There are six different types of credit cards people can own. They are as follows:
Standard: This is the most common card type and allows individuals to make purchases up to a predetermined credit limit.
Premium: Premium cards offer users additional benefits such as airport lounges and exclusive event access, but they come with a high annual usage fee.
Rewards: With a rewards card, users get cash-back and travel points whenever they spend money.
Balance Transfer: This type of card comes with low initial fees upon being issued.
Secured: Cardholders are required to pay an upfront cash deposit as collateral before using this type of card.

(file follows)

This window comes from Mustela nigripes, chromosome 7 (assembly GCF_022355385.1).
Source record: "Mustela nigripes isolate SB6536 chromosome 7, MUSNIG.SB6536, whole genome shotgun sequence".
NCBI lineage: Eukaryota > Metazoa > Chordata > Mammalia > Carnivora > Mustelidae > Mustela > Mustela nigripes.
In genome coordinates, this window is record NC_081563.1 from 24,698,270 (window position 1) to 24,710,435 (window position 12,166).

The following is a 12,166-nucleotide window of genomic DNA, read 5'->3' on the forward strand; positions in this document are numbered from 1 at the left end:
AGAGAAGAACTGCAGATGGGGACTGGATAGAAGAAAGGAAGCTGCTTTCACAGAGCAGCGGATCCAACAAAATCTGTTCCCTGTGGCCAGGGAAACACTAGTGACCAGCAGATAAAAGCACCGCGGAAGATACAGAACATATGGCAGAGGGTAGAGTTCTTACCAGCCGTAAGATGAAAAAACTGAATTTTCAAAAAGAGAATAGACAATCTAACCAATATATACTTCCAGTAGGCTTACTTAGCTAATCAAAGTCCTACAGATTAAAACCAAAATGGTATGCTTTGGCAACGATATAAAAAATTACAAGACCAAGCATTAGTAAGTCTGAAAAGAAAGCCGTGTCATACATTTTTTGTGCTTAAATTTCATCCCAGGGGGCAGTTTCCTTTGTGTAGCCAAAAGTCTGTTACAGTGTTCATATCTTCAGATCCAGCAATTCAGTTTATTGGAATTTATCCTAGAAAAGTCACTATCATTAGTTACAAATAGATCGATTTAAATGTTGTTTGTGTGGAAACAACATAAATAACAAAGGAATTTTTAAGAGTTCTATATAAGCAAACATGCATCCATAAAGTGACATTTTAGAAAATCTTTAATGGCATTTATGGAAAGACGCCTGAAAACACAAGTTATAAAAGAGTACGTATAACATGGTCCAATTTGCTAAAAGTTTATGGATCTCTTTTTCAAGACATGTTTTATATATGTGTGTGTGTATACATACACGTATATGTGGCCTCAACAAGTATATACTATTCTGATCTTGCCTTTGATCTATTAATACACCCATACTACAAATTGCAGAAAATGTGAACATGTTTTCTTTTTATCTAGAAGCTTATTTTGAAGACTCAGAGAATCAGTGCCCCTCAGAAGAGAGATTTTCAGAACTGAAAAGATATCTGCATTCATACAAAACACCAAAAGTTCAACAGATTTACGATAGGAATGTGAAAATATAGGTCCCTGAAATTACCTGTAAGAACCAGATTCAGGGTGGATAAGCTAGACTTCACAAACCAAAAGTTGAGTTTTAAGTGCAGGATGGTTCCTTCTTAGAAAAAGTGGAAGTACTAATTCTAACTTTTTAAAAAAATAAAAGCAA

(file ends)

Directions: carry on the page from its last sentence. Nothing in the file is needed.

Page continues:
Charge cards: These credit cards come with no spending limit, but cardholders must pay the entire balance and subsequent fees monthly and entirely before entering the next pay period.
Several advantages come with owning a credit card. First and foremost, having a credit card will help build your credit history and, by extension, your credit score. This score is hugely influential when it comes to significant life purchases like applying for a mortgage, signing a lease on an apartment, and buying a new vehicle.
Credit cards also give you additional warranties when buying goods from certain businesses and provide better protection against fraud if your card is stolen or misplaced.
As for credit card disadvantages, since you’re “borrowing” money from the card issuer, it can be easy to overspend. Credit cards play a significant role in calculating your credit score, and if they’re misused, this can severely damage your credit score.
Furthermore, credit cards often come with a fee for continual usage and — depending on the card type — may also include international transaction fees.
What is a debit card?